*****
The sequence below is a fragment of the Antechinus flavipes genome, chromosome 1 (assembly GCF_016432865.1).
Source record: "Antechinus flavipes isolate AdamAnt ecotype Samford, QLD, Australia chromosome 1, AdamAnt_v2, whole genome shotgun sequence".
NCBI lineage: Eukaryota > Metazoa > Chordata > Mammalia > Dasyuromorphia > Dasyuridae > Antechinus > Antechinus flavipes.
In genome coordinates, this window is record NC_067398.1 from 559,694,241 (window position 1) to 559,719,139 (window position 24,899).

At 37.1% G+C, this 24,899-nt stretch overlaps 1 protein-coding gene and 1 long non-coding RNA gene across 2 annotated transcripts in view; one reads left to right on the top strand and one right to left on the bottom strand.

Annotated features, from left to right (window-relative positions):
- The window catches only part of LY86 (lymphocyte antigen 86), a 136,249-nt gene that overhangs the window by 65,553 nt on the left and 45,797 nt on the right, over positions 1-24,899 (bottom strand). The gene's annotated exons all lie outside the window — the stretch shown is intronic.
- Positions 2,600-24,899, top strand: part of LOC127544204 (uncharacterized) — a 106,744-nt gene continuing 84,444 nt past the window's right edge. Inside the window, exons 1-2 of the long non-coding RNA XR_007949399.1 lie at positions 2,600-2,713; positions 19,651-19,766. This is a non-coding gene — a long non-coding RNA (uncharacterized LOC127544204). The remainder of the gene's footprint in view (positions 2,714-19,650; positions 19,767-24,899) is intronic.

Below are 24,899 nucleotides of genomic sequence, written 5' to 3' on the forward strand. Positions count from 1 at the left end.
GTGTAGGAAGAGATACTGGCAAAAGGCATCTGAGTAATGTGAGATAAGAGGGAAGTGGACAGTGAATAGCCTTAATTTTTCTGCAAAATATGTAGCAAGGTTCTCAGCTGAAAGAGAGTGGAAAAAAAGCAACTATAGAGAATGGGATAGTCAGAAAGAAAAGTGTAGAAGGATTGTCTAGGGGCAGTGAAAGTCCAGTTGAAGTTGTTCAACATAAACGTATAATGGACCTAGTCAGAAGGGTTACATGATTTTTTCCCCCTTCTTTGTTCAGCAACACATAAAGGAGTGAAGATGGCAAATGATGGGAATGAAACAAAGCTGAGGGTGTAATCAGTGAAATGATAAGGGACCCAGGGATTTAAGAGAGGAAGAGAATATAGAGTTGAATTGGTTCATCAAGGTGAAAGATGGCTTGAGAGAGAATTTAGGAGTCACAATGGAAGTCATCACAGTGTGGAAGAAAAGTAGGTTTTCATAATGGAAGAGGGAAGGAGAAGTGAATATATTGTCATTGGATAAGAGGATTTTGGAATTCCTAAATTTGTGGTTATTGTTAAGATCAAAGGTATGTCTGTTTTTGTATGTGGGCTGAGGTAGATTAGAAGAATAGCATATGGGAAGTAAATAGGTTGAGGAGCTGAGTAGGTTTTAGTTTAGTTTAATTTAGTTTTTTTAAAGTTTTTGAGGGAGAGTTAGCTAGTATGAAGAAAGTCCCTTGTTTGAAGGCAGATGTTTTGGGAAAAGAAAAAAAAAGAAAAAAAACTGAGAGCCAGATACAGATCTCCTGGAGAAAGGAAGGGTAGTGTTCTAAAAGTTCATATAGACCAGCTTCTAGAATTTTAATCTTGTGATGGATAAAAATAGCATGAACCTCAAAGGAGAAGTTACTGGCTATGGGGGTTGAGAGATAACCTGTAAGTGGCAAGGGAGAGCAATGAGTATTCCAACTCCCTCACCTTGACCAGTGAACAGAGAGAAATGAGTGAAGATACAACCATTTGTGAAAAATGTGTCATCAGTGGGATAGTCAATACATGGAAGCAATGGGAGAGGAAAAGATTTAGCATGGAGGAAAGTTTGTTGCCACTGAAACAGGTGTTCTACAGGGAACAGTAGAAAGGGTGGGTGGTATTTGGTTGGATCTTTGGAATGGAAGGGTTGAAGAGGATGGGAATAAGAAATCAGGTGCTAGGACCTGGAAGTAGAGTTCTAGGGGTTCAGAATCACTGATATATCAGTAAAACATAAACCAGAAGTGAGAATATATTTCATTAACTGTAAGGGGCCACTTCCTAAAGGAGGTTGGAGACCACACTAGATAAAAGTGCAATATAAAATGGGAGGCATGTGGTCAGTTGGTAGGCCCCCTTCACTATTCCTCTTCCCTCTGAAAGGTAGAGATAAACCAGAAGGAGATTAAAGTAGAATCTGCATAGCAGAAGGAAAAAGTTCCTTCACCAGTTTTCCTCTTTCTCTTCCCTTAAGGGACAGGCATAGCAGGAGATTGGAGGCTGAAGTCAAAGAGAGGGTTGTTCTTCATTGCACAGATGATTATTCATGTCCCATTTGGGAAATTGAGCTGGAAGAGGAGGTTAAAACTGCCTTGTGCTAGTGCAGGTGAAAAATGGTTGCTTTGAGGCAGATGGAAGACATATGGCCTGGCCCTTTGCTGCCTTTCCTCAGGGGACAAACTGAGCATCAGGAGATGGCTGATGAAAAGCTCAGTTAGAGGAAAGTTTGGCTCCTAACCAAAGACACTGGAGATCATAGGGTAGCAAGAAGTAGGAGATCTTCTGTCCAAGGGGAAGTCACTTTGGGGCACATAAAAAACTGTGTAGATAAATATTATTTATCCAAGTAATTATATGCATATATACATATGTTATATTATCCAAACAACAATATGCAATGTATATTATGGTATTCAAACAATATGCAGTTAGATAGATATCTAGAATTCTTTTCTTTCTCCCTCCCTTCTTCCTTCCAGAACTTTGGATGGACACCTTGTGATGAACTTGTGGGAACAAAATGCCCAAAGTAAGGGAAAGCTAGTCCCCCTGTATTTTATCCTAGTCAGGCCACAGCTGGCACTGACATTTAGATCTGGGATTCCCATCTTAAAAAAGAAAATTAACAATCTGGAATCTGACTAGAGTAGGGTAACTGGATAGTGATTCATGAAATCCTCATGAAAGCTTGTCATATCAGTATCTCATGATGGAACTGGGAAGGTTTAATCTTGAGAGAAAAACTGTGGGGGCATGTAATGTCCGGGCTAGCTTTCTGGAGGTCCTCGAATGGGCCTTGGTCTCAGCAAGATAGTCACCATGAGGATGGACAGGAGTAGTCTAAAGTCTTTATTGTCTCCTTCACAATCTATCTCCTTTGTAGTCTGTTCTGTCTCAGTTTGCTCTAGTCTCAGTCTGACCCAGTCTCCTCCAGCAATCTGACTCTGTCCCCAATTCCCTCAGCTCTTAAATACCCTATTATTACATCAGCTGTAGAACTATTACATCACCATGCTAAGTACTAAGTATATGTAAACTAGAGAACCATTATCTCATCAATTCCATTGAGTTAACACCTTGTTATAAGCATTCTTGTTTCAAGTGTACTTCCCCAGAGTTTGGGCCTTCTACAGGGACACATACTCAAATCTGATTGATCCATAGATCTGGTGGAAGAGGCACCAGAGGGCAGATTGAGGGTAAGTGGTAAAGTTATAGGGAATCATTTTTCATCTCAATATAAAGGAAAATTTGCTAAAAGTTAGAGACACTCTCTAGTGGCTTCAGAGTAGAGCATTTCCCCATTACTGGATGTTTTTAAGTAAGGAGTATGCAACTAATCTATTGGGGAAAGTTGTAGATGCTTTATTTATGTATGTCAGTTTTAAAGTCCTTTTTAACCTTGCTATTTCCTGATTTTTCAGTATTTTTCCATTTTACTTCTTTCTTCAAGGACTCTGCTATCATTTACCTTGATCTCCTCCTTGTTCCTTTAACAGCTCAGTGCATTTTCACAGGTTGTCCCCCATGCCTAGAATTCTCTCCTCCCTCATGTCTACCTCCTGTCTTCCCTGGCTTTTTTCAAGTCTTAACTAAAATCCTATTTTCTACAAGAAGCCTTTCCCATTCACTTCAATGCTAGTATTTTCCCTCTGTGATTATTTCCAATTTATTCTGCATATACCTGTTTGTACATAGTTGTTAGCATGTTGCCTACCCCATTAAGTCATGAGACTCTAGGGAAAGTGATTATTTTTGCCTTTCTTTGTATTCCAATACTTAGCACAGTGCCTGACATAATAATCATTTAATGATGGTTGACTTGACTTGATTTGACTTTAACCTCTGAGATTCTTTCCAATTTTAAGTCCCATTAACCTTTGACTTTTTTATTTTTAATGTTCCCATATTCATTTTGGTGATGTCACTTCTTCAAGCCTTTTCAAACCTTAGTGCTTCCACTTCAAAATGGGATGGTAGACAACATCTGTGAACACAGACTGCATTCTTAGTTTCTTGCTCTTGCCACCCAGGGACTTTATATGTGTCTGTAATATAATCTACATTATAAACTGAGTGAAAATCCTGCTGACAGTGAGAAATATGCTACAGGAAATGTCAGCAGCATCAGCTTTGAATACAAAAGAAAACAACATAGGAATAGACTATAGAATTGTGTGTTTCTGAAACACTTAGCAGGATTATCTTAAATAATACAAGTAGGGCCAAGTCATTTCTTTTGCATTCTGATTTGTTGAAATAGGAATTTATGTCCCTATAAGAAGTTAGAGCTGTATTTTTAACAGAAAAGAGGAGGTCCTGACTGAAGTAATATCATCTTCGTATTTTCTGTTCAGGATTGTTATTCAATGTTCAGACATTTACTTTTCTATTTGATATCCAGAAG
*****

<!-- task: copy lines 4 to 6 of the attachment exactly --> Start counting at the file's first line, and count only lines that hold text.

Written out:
In genome coordinates, this window is record NC_067398.1 from 559,694,241 (window position 1) to 559,719,139 (window position 24,899).

At 37.1% G+C, this 24,899-nt stretch overlaps 1 protein-coding gene and 1 long non-coding RNA gene across 2 annotated transcripts in view; one reads left to right on the top strand and one right to left on the bottom strand.

Annotated features, from left to right (window-relative positions):